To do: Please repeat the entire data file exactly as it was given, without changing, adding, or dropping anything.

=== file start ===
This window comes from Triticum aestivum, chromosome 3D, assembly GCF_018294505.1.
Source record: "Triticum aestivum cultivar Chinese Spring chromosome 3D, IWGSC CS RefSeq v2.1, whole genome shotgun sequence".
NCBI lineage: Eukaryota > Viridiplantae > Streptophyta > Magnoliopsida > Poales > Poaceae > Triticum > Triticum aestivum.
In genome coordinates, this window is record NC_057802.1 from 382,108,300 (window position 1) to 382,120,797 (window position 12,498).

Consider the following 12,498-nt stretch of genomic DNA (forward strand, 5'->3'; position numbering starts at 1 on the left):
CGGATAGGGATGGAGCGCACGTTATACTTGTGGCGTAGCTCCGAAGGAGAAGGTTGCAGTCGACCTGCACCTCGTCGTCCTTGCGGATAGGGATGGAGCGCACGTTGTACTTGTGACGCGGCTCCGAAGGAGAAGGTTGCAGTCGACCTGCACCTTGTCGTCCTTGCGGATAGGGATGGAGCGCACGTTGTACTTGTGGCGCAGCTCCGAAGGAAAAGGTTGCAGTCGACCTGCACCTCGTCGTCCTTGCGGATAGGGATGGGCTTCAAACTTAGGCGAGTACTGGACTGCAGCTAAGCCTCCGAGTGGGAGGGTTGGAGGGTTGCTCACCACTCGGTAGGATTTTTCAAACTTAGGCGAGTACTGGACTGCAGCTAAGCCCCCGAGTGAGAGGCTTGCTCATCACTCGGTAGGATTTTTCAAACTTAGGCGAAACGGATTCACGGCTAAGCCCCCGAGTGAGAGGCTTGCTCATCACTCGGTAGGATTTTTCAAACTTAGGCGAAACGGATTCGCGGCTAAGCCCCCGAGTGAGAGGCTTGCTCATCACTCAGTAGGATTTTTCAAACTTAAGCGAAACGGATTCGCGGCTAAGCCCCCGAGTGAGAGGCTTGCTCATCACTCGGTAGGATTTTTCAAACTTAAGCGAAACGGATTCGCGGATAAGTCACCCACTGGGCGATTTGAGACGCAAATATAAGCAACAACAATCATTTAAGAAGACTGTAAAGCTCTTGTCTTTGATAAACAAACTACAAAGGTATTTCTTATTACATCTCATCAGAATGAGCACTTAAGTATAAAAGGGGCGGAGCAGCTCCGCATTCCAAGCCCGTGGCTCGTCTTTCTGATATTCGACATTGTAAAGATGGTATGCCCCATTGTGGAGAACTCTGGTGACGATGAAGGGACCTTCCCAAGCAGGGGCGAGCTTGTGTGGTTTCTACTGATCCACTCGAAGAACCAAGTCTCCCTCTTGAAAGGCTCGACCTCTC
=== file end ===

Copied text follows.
This window comes from Triticum aestivum, chromosome 3D, assembly GCF_018294505.1.
Source record: "Triticum aestivum cultivar Chinese Spring chromosome 3D, IWGSC CS RefSeq v2.1, whole genome shotgun sequence".
NCBI lineage: Eukaryota > Viridiplantae > Streptophyta > Magnoliopsida > Poales > Poaceae > Triticum > Triticum aestivum.
In genome coordinates, this window is record NC_057802.1 from 382,108,300 (window position 1) to 382,120,797 (window position 12,498).

Consider the following 12,498-nt stretch of genomic DNA (forward strand, 5'->3'; position numbering starts at 1 on the left):
CGGATAGGGATGGAGCGCACGTTATACTTGTGGCGTAGCTCCGAAGGAGAAGGTTGCAGTCGACCTGCACCTCGTCGTCCTTGCGGATAGGGATGGAGCGCACGTTGTACTTGTGACGCGGCTCCGAAGGAGAAGGTTGCAGTCGACCTGCACCTTGTCGTCCTTGCGGATAGGGATGGAGCGCACGTTGTACTTGTGGCGCAGCTCCGAAGGAAAAGGTTGCAGTCGACCTGCACCTCGTCGTCCTTGCGGATAGGGATGGGCTTCAAACTTAGGCGAGTACTGGACTGCAGCTAAGCCTCCGAGTGGGAGGGTTGGAGGGTTGCTCACCACTCGGTAGGATTTTTCAAACTTAGGCGAGTACTGGACTGCAGCTAAGCCCCCGAGTGAGAGGCTTGCTCATCACTCGGTAGGATTTTTCAAACTTAGGCGAAACGGATTCACGGCTAAGCCCCCGAGTGAGAGGCTTGCTCATCACTCGGTAGGATTTTTCAAACTTAGGCGAAACGGATTCGCGGCTAAGCCCCCGAGTGAGAGGCTTGCTCATCACTCAGTAGGATTTTTCAAACTTAAGCGAAACGGATTCGCGGCTAAGCCCCCGAGTGAGAGGCTTGCTCATCACTCGGTAGGATTTTTCAAACTTAAGCGAAACGGATTCGCGGATAAGTCACCCACTGGGCGATTTGAGACGCAAATATAAGCAACAACAATCATTTAAGAAGACTGTAAAGCTCTTGTCTTTGATAAACAAACTACAAAGGTATTTCTTATTACATCTCATCAGAATGAGCACTTAAGTATAAAAGGGGCGGAGCAGCTCCGCATTCCAAGCCCGTGGCTCGTCTTTCTGATATTCGACATTGTAAAGATGGTATGCCCCATTGTGGAGAACTCTGGTGACGATGAAGGGACCTTCCCAAGCAGGGGCGAGCTTGTGTGGTTTCTACTGATCCACTCGAAGAACCAAGTCTCCCTCTTGAAAGGCTCGACCTCTC